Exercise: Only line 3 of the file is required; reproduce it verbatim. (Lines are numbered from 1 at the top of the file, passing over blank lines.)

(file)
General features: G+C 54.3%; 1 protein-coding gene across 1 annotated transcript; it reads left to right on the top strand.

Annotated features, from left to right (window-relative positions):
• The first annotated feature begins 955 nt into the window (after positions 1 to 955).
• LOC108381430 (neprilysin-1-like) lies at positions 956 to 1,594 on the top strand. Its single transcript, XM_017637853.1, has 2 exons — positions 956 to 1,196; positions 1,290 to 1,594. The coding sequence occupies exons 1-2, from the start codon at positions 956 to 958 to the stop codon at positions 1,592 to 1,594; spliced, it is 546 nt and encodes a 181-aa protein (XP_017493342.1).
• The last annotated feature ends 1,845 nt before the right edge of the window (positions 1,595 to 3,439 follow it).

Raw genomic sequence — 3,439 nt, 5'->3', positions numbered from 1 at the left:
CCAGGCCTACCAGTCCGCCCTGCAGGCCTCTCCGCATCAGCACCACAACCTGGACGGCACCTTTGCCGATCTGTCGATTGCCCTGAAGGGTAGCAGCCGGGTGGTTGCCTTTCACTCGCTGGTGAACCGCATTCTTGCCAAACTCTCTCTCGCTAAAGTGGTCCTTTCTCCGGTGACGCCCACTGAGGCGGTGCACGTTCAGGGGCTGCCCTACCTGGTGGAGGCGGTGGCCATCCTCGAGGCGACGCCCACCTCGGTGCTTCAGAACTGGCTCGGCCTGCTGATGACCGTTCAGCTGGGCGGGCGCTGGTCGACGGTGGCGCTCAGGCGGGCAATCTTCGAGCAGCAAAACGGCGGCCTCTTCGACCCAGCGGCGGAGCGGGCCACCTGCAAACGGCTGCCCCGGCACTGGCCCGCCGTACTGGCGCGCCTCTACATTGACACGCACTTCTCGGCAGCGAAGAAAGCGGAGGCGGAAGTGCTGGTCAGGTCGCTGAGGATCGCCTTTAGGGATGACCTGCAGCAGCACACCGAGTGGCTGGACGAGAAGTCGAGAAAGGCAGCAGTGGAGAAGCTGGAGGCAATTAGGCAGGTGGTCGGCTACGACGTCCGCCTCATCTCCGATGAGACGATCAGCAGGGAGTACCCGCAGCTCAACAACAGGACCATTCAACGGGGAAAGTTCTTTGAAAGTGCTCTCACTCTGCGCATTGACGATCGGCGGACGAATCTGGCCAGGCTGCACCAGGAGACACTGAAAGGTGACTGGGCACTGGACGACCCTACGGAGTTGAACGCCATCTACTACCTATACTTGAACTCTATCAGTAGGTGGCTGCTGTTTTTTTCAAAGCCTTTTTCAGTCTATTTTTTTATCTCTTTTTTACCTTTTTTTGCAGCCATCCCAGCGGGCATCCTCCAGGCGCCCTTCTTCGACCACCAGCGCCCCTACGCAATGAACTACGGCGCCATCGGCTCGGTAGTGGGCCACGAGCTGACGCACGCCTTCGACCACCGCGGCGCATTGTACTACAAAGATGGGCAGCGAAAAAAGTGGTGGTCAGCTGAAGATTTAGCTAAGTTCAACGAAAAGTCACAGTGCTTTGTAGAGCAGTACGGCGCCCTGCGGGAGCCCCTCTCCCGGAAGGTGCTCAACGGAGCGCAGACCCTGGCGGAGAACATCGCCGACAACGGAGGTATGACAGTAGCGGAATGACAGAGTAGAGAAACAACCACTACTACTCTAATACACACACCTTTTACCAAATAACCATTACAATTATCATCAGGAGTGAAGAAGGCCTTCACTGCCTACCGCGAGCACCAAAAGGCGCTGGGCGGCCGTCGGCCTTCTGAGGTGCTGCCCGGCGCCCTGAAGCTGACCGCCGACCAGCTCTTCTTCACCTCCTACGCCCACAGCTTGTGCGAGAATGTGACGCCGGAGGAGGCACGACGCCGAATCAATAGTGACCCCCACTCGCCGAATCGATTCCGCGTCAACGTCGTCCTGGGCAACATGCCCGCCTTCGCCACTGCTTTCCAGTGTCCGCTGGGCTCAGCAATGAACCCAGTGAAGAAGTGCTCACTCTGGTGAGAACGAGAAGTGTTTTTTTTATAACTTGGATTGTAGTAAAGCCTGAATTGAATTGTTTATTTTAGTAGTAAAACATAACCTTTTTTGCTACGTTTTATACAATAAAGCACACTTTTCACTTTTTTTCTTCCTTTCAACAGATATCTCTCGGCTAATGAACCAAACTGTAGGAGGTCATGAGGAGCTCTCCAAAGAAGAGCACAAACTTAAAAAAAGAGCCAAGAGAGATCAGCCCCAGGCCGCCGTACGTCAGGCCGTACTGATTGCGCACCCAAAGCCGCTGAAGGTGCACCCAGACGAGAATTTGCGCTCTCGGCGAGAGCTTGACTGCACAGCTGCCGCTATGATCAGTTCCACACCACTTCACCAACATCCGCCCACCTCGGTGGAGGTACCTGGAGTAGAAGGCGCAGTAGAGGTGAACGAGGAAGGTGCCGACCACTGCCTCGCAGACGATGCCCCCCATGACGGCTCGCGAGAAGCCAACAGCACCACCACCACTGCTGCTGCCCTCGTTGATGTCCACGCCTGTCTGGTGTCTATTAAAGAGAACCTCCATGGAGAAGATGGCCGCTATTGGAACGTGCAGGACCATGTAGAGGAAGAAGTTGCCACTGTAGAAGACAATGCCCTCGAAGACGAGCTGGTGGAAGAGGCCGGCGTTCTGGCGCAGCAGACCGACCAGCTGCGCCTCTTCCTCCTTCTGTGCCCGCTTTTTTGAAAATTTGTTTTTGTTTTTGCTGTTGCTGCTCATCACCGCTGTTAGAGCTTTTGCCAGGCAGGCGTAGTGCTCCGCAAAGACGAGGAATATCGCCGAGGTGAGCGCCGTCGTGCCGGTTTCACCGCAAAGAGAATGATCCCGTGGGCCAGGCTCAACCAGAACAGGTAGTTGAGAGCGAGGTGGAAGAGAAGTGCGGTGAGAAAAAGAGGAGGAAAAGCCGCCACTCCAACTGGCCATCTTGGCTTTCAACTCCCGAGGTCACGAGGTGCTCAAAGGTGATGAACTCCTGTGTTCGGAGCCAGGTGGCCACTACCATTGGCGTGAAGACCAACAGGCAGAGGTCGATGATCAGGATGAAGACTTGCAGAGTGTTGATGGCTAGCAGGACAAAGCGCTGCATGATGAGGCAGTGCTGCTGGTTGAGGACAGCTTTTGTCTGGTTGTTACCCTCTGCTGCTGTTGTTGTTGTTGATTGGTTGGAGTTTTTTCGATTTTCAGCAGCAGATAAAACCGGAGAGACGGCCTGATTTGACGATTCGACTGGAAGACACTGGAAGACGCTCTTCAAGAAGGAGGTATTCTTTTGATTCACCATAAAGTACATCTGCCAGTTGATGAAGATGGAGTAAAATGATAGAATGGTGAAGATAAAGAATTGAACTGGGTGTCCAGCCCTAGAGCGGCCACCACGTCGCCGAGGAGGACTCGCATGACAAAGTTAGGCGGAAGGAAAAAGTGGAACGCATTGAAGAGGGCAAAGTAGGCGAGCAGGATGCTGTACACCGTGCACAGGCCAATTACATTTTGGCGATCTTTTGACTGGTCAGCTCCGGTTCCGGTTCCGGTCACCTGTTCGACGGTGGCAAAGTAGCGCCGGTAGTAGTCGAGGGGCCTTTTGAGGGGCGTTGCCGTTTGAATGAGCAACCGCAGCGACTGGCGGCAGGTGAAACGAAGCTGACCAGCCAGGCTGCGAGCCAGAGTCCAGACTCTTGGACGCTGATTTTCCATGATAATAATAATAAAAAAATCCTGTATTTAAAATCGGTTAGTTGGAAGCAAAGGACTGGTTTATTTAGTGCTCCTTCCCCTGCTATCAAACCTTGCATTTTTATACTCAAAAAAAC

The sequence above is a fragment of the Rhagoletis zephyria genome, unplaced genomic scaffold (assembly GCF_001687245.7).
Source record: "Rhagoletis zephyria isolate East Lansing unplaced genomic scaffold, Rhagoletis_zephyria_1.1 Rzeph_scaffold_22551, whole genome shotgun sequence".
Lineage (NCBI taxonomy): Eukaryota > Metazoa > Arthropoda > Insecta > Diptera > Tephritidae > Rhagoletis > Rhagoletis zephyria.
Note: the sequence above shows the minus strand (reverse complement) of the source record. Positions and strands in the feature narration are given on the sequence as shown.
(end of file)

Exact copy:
• The first annotated feature begins 955 nt into the window (after positions 1 to 955).